EVA and Surface Mobility Operations for Mars Exploration: Analog Field Tests of Tethered Balloon Systems at the NASA Haughton-Mars Project Site, Devon Island, High Arctic



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2024 International Conference on Environmnetal Systems


Tethered balloons have been proposed as promising airborne systems for Mars science and exploration operations, both in the context of future robotic and human missions. Tethered balloons may carry instrument payloads such as cameras for real-time aerial imaging, mapping, navigating, and scouting; meteorology packages for atmospheric surface boundary layer investigations and weather monitoring; communications systems to serve as relays for remote field communications, in particular in topographically complex, labyrinthine terrain; and many other types of payloads. We report here on field tests of the deployment and operation of experimental tethered balloon systems during crewed vehicular excursions, including in spacesuited EVA mode, at the NASA Haughton-Mars Project analog field site on Devon Island, High Arctic. Lessons learned are analyzed, and implications for the design of future tethered balloon systems for Mars are presented. We propose in particular the use of a deployable vertical boom for balloon inflation and stowage, to ensure that a tethered balloon's deployed components (e.g., envelope, tether line) never come in inadvertent contact with the terrain, other anchor platform hardware, or spacesuited crew members.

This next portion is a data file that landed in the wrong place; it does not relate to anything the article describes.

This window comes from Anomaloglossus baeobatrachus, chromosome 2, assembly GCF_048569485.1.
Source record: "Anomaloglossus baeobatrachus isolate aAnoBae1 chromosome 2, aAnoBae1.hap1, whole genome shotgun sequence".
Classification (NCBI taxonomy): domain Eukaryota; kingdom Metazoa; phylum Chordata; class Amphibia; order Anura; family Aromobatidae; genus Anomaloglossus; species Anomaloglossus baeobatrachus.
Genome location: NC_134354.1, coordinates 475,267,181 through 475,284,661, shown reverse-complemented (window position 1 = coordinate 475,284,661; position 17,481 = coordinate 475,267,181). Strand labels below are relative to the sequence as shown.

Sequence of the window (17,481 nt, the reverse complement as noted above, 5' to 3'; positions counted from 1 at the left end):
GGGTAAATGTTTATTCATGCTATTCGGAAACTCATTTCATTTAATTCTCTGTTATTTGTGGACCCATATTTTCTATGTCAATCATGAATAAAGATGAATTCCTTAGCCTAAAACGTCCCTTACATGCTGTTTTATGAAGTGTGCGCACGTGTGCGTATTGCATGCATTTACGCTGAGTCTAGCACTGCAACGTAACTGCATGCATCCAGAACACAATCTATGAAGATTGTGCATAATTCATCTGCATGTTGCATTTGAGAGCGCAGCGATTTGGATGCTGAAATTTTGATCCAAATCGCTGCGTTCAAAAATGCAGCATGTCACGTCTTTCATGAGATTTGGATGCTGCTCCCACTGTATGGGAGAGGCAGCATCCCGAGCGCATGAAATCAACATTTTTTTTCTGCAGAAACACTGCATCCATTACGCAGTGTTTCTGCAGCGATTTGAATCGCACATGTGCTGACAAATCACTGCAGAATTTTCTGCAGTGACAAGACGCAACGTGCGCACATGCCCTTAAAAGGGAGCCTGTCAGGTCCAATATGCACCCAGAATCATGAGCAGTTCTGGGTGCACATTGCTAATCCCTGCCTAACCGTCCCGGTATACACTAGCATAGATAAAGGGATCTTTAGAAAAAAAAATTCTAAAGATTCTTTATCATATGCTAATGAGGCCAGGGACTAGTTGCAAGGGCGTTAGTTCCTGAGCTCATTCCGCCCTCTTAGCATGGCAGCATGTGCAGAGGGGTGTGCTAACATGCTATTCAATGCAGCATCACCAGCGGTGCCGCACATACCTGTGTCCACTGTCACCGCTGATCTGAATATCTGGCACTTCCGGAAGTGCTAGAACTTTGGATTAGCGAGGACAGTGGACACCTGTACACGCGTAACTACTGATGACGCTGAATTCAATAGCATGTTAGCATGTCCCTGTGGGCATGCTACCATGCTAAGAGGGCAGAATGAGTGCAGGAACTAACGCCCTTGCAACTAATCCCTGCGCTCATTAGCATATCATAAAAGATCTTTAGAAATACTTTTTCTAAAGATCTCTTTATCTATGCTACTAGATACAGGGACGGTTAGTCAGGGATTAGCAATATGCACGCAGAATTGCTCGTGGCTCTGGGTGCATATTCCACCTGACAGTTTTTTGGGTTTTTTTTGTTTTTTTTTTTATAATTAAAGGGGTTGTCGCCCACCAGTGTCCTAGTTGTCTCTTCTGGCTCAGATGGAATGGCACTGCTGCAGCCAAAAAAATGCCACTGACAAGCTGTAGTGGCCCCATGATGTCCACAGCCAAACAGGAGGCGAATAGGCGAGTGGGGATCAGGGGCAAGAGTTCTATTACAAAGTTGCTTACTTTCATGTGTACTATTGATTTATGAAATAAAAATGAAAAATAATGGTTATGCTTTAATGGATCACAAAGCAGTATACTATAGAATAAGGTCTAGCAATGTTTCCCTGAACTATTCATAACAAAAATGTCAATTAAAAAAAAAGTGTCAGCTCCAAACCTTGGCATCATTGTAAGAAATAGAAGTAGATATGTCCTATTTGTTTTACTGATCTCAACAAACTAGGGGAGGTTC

Gabriel Dubé, McGill University, Mars Institute & Polytechnique Montréal, Canada
Pascal Lee, Mars Institute, SETI Institute & NASA Ames Research Center, USA
ICES403: Extravehicular Activity: Space Suit and Surface Mobility Operations
The 53rd International Conference on Environmental Systems was held in Louisville, Kentucky, USA, on 21 July 2024 through 25 July 2024.


Balloon, EVA, Mars, Rover, Analog